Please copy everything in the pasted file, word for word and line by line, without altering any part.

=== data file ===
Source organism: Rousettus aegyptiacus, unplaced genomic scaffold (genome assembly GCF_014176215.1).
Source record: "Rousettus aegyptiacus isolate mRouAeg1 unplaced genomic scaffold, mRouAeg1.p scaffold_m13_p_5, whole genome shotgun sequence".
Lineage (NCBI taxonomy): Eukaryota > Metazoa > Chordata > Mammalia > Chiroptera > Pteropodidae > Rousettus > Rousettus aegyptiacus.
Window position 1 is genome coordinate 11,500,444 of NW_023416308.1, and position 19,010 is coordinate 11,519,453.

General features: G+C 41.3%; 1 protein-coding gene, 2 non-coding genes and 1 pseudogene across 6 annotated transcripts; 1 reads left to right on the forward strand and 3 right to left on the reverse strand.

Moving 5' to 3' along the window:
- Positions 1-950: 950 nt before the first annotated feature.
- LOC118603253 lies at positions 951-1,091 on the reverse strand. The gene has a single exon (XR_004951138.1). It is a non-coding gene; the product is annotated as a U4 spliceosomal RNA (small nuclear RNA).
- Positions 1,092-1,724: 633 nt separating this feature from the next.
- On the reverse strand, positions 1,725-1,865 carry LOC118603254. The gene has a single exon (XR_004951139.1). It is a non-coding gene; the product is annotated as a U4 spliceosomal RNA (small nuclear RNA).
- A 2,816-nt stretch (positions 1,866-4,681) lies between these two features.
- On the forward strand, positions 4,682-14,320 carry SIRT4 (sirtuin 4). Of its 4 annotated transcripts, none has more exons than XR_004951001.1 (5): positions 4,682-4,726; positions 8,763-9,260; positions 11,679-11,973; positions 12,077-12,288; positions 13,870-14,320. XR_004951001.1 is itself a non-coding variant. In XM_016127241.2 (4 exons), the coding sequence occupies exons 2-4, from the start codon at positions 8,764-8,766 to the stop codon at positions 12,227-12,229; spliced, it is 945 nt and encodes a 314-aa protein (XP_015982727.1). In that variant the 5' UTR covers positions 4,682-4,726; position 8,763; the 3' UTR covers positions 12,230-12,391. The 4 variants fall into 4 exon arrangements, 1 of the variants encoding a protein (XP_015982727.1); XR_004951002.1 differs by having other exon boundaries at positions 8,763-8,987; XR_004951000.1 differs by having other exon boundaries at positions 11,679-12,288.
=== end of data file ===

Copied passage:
Source organism: Rousettus aegyptiacus, unplaced genomic scaffold (genome assembly GCF_014176215.1).
Source record: "Rousettus aegyptiacus isolate mRouAeg1 unplaced genomic scaffold, mRouAeg1.p scaffold_m13_p_5, whole genome shotgun sequence".
Lineage (NCBI taxonomy): Eukaryota > Metazoa > Chordata > Mammalia > Chiroptera > Pteropodidae > Rousettus > Rousettus aegyptiacus.
Window position 1 is genome coordinate 11,500,444 of NW_023416308.1, and position 19,010 is coordinate 11,519,453.

General features: G+C 41.3%; 1 protein-coding gene, 2 non-coding genes and 1 pseudogene across 6 annotated transcripts; 1 reads left to right on the forward strand and 3 right to left on the reverse strand.

Moving 5' to 3' along the window:
- Positions 1-950: 950 nt before the first annotated feature.
- LOC118603253 lies at positions 951-1,091 on the reverse strand. The gene has a single exon (XR_004951138.1). It is a non-coding gene; the product is annotated as a U4 spliceosomal RNA (small nuclear RNA).
- Positions 1,092-1,724: 633 nt separating this feature from the next.
- On the reverse strand, positions 1,725-1,865 carry LOC118603254. The gene has a single exon (XR_004951139.1). It is a non-coding gene; the product is annotated as a U4 spliceosomal RNA (small nuclear RNA).
- A 2,816-nt stretch (positions 1,866-4,681) lies between these two features.
- On the forward strand, positions 4,682-14,320 carry SIRT4 (sirtuin 4). Of its 4 annotated transcripts, none has more exons than XR_004951001.1 (5): positions 4,682-4,726; positions 8,763-9,260; positions 11,679-11,973; positions 12,077-12,288; positions 13,870-14,320. XR_004951001.1 is itself a non-coding variant. In XM_016127241.2 (4 exons), the coding sequence occupies exons 2-4, from the start codon at positions 8,764-8,766 to the stop codon at positions 12,227-12,229; spliced, it is 945 nt and encodes a 314-aa protein (XP_015982727.1). In that variant the 5' UTR covers positions 4,682-4,726; position 8,763; the 3' UTR covers positions 12,230-12,391. The 4 variants fall into 4 exon arrangements, 1 of the variants encoding a protein (XP_015982727.1); XR_004951002.1 differs by having other exon boundaries at positions 8,763-8,987; XR_004951000.1 differs by having other exon boundaries at positions 11,679-12,288.